Many families live dogs described as gentle giants and St. Bernard Mastiff Mixes live up to that reputation.
Also known as St. Bermastiffs, these dogs are among some of the most affectionate mixes that you could hope to have. Although an excellent choice for many, you will want to know as much as possible before bringing one home.
Reasons Why You Shouldn’t Get a Mastiff St. Bernard Mix
- These dogs alternate between being laid-back and trying to get into everything
- Could accidentally injure or kill a cat or small dog during play
- Feeding costs are often prohibitive in comparison to most breeds
Reasons Why You Should Get a Mastiff St. Bernard Mix
- A gentle designer cross free from aggressive tendencies
- Well-suited to colder climates, making fun winter activity companions
- These dogs learn new commands quite quickly
- Gentle temperaments and strong bonds with the entire family
Appearance, Personality, Coat and Colors, Lifespan, and Traits of a Mastiff St. Bernard Mix
Guardian, protector, both of these terms describe the St. Bermastiff very well.
These dogs can look imposing, standing 27-30 inches tall and weighing 150-200 pounds. However, although somewhat imposing, their appearance is far from scary.
When most people see one of these dogs, their initial reaction is that they are there to defend their families. They are also a perfect size for major cuddling. If your response to these dogs is that they are ideal companions, your assessment is correct.
Large, square heads with broad faces are typical of these dogs. These dogs will also have short muzzles and large drop ears. Most would describe the dog’s expression as understanding and kind.
Mastiff St. Bernard Mixes have loving, easygoing temperaments. Loyalty to the entire family is a common trait. One of the ways that this loyalty manifests is in protectiveness.
Early socialization is essential because of the wariness that these dogs may have toward strangers. Although aggression is uncommon, owners should expect these dogs to have a degree of vigilance toward strangers.
These designer dogs may have short or medium coats depending on which of the breeds is dominant. Fluffy and soft are words that readily describe the coat’s appearance. Feathering on the legs, as well as the tail, help add to the fluffy appearance.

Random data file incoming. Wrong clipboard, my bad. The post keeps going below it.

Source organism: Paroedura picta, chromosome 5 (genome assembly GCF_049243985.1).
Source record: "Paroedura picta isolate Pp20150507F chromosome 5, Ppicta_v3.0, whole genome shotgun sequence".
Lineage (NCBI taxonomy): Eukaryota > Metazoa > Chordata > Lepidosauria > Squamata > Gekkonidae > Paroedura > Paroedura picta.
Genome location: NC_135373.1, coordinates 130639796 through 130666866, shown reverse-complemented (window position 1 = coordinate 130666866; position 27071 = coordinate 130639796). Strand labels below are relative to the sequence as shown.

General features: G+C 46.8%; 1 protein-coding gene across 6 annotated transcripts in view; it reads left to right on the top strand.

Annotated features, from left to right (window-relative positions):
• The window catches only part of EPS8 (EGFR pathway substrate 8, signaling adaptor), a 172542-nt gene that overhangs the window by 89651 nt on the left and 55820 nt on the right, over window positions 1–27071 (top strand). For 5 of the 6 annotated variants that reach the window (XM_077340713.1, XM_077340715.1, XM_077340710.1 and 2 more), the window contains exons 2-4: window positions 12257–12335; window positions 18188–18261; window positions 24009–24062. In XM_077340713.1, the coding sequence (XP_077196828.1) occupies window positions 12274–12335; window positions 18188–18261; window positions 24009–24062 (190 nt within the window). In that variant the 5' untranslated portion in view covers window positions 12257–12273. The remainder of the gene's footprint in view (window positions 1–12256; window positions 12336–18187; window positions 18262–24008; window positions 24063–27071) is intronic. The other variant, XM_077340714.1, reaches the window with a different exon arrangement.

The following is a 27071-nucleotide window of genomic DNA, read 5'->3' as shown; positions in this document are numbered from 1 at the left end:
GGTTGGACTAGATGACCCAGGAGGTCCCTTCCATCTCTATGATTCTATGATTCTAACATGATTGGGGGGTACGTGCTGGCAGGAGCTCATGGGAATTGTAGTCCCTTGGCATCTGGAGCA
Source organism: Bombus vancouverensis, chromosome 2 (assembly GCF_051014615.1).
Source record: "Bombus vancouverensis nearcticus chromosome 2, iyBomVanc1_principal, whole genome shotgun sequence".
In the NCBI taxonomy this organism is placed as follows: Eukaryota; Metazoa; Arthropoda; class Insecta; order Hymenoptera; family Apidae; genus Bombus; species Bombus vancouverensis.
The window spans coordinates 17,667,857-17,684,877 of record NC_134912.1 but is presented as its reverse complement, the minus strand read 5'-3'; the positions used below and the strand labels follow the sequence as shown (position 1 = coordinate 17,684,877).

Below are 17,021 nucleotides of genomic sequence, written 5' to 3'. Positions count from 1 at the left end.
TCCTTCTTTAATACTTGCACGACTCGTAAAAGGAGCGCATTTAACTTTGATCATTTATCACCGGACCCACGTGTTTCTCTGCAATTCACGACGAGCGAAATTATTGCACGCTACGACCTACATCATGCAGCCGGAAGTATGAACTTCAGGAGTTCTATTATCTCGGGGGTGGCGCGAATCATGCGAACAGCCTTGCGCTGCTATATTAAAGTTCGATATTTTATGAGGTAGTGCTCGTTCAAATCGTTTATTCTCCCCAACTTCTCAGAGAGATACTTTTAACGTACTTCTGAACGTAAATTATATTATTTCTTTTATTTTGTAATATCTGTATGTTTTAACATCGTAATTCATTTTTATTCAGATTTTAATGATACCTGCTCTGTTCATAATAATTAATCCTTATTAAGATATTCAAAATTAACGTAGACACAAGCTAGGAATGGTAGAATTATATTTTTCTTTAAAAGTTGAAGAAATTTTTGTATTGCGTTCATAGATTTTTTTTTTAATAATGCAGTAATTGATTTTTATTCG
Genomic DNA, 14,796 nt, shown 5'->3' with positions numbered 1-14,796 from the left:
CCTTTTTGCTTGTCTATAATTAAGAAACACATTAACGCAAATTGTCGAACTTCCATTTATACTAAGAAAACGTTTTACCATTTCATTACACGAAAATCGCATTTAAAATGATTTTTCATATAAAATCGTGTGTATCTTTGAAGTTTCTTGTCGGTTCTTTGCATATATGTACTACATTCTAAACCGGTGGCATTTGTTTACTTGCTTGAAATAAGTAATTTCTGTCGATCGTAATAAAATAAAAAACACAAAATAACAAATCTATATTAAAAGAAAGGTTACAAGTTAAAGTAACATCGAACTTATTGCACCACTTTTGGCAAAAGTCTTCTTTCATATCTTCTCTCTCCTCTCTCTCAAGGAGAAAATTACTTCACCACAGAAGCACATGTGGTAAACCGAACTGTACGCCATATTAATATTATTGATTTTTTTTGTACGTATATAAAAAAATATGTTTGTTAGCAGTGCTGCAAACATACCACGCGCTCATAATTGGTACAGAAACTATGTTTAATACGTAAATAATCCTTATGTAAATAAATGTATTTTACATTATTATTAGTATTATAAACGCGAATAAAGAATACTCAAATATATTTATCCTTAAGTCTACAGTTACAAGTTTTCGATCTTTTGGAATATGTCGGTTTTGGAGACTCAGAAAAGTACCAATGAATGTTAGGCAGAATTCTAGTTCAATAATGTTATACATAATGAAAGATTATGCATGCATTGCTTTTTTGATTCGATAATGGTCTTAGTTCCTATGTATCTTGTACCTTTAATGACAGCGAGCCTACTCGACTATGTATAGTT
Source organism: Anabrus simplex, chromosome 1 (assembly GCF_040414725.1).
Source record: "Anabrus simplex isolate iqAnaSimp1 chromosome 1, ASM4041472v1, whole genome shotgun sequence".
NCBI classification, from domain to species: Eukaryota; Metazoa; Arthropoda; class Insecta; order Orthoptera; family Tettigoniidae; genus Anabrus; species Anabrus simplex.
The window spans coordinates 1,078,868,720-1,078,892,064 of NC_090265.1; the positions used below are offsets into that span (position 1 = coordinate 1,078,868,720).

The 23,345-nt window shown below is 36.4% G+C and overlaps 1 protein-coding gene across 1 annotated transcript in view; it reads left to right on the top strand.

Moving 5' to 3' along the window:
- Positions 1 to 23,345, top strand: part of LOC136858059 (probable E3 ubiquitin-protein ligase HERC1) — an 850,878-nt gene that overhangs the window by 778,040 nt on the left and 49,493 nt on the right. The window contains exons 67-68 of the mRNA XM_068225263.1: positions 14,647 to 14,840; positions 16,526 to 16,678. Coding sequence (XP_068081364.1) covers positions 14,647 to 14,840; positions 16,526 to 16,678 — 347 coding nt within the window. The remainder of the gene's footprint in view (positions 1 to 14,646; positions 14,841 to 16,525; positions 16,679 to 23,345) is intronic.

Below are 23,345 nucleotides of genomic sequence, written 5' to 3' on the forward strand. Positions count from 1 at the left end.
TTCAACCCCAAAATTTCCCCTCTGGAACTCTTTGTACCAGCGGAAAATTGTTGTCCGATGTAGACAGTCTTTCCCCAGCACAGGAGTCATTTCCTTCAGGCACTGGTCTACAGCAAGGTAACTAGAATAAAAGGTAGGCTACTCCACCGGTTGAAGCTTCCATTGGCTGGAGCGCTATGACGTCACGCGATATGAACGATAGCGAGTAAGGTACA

Brindle or fawn with white is the most typical coat color. Although this designer breed could have any color appearing in either breed, the brindle and fawn variations are the most likely.
One of the things that are somewhat of a downside to this crossbreed is that their lifespan is relatively short. Most of these dogs will not live longer than 8-12 years. However, diet, exercise, and access to vet care make a difference.
Additional traits that these dogs have to include being robust outdoor companions, possessing an exceptional sense of smell, and outstanding tracking skills. These traits come from both parent breeds and have made these dogs special companions.
Mastiff St. Bernard Mix Puppies for Sale
Because these dogs are a popular designer breed, several breeders have puppies of this mix available.
St. Bermastiff puppies will have varying prices ranging from $100 up to $2,500. Some of these dogs come about from accidental breedings. In such cases, the price is about ensuring that the puppies go to responsible homes instead of giving the puppies away.
However, some who breed these dogs intentionally price their puppies based on the bloodlines of the respective parent breeds. Owners who opt to purchase a puppy based on these bloodlines are often looking for a good working or sporting dog.
Some of the costs that may also come with getting a puppy from a breeder include:
- The cost of initial puppy shots and an exam
- A supply of the food that the puppy has been eating
- Transportation costs if the new owner is not picking the puppy up themselves